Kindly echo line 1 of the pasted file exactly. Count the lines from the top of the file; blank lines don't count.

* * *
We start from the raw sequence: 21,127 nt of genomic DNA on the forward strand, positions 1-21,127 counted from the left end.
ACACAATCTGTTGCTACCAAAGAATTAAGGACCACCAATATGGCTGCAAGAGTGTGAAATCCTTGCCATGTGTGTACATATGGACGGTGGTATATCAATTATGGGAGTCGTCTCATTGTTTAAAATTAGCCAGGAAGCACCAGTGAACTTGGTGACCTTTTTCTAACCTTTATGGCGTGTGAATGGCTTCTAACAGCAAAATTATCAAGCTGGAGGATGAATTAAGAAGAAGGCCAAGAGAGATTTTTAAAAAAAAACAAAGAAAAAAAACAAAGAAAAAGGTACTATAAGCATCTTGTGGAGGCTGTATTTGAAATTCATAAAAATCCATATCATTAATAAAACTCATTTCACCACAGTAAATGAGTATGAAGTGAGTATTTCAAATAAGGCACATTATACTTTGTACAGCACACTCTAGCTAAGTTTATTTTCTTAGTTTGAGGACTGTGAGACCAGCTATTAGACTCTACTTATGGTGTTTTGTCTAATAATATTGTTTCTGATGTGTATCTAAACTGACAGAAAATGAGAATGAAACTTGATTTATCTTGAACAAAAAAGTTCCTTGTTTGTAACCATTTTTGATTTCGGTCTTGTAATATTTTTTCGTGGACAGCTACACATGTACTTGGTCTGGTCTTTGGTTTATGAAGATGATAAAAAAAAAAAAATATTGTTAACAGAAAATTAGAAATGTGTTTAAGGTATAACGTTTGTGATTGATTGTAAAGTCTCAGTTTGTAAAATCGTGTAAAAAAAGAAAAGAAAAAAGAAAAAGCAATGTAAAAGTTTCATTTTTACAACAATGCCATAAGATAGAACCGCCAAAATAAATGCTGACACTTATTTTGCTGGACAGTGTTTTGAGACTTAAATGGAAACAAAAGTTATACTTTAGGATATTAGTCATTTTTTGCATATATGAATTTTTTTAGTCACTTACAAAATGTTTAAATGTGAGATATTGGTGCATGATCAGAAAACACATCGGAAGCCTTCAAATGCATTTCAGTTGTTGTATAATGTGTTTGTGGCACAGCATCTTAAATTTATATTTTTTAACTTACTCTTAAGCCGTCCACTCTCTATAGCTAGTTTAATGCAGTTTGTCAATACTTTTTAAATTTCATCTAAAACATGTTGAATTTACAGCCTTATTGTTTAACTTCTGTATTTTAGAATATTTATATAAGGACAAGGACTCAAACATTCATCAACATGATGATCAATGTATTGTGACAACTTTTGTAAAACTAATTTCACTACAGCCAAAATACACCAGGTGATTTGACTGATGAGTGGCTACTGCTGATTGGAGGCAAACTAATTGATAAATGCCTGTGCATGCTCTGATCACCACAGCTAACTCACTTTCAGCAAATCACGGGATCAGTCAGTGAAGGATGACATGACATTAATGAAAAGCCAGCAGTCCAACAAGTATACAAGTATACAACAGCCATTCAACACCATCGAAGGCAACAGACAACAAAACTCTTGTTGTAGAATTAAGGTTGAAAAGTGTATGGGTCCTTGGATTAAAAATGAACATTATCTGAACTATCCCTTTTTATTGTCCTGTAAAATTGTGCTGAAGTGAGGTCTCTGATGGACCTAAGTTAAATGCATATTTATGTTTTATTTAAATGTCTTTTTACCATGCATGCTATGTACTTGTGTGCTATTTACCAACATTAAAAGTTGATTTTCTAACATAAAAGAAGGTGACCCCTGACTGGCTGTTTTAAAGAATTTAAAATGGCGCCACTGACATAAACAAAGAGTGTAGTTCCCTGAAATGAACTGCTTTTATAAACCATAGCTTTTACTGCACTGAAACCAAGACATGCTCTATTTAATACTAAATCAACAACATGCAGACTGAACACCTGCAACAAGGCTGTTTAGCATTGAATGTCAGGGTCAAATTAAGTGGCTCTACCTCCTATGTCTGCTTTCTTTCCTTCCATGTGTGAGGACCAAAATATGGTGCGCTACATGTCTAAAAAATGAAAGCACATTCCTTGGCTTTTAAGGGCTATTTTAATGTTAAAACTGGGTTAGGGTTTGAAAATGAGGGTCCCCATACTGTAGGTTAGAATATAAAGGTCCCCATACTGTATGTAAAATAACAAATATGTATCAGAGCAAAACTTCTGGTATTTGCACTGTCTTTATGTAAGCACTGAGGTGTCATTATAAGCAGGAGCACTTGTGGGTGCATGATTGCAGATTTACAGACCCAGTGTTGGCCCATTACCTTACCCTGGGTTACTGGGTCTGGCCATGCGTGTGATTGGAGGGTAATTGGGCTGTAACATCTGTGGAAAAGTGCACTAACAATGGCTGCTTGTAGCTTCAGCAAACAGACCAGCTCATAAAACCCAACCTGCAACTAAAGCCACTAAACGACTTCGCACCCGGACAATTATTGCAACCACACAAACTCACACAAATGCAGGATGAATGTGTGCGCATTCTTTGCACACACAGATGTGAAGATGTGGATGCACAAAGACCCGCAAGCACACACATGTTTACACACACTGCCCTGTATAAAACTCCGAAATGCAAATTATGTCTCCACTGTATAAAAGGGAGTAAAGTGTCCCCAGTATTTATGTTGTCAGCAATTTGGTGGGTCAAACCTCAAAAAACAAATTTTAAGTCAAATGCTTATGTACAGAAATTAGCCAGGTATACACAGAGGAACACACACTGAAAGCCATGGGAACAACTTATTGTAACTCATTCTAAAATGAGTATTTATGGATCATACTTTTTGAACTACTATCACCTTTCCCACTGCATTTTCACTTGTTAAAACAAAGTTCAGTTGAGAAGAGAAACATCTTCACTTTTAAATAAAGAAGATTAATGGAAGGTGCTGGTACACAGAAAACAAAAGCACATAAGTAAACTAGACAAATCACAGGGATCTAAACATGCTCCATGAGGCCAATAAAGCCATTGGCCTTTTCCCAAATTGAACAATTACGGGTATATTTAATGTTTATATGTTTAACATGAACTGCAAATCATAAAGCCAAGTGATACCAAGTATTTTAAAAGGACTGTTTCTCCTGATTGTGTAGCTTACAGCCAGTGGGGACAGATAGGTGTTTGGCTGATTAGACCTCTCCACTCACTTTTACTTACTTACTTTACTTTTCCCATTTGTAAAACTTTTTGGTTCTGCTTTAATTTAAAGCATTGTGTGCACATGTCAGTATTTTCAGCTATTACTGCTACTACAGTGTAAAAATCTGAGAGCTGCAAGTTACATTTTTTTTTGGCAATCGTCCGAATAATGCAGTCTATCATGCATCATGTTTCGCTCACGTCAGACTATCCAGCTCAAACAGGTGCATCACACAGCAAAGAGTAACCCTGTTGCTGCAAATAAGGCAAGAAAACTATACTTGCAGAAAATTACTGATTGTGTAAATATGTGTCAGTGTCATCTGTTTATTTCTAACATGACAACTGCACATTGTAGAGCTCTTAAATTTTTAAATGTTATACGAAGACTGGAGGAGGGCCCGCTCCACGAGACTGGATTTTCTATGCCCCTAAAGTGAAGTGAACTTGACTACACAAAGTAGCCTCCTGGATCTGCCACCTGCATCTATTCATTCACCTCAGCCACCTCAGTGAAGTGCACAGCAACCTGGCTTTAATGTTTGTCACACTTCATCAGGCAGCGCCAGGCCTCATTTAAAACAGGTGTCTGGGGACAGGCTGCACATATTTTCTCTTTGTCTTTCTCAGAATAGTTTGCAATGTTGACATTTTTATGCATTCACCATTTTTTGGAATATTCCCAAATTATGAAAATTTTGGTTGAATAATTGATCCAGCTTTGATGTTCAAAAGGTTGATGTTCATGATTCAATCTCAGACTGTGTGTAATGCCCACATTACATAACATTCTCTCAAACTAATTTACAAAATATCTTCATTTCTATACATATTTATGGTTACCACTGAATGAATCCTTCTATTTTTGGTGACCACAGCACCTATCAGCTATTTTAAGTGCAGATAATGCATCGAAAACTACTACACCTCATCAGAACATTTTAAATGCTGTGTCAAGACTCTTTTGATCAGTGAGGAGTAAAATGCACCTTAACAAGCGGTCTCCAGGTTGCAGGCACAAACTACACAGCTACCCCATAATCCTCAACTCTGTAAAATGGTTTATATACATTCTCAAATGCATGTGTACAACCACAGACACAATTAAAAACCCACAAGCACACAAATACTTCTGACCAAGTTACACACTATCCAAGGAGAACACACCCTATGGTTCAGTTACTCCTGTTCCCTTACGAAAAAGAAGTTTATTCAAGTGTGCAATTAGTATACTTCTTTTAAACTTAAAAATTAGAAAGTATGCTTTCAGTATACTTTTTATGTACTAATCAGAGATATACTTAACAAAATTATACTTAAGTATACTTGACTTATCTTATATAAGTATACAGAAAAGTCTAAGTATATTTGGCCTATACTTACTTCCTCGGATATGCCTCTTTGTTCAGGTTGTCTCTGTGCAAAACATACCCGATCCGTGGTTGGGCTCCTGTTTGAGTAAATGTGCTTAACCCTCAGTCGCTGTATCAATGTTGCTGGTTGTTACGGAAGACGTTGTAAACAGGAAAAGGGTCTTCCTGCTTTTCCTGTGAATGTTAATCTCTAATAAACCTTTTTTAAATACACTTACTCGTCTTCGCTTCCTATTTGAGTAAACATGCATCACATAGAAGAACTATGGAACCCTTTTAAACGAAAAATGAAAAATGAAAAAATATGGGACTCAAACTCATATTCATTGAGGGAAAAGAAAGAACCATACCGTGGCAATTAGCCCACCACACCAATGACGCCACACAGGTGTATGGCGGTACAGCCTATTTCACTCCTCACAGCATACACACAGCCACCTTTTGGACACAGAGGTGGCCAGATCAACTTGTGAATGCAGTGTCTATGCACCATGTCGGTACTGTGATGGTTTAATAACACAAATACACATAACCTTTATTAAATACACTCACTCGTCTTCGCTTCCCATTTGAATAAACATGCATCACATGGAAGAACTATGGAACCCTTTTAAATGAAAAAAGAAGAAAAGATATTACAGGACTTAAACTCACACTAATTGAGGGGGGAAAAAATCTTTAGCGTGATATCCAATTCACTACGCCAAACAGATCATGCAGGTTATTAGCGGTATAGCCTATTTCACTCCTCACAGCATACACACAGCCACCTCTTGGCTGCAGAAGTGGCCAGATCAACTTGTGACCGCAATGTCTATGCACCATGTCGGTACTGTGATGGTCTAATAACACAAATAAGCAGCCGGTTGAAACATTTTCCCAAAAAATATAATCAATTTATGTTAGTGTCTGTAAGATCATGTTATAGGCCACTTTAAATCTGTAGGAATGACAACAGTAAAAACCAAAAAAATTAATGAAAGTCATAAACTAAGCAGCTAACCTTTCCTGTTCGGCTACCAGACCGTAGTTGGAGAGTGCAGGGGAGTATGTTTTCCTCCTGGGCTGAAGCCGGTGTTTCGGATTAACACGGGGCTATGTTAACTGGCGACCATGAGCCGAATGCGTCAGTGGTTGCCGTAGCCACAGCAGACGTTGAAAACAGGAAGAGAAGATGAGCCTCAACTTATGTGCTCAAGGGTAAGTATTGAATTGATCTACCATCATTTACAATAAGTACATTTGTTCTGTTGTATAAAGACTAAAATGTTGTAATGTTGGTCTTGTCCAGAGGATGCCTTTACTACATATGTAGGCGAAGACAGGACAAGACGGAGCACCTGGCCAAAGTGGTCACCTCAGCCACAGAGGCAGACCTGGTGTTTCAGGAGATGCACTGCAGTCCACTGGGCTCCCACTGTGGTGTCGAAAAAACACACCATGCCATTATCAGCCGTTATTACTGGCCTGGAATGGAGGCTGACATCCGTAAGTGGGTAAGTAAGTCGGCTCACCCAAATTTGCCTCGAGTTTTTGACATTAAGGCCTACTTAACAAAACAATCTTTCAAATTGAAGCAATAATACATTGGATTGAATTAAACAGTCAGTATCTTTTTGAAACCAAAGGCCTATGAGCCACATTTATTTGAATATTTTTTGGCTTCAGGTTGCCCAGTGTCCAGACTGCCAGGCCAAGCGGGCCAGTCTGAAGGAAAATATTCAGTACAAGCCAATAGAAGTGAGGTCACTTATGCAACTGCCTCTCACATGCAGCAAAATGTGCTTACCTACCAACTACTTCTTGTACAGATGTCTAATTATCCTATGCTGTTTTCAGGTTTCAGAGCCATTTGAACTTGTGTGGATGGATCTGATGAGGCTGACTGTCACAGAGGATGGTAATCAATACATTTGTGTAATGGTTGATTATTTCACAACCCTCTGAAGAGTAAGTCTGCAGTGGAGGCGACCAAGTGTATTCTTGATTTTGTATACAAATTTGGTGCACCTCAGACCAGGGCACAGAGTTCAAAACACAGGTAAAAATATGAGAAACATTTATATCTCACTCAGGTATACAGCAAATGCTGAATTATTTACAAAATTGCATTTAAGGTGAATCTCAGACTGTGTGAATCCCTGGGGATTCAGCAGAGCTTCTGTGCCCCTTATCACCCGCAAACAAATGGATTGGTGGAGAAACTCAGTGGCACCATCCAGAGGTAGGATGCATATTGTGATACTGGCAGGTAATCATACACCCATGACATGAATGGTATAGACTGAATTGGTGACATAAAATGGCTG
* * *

We start from the raw sequence: 21,127 nt of genomic DNA on the forward strand, positions 1-21,127 counted from the left end.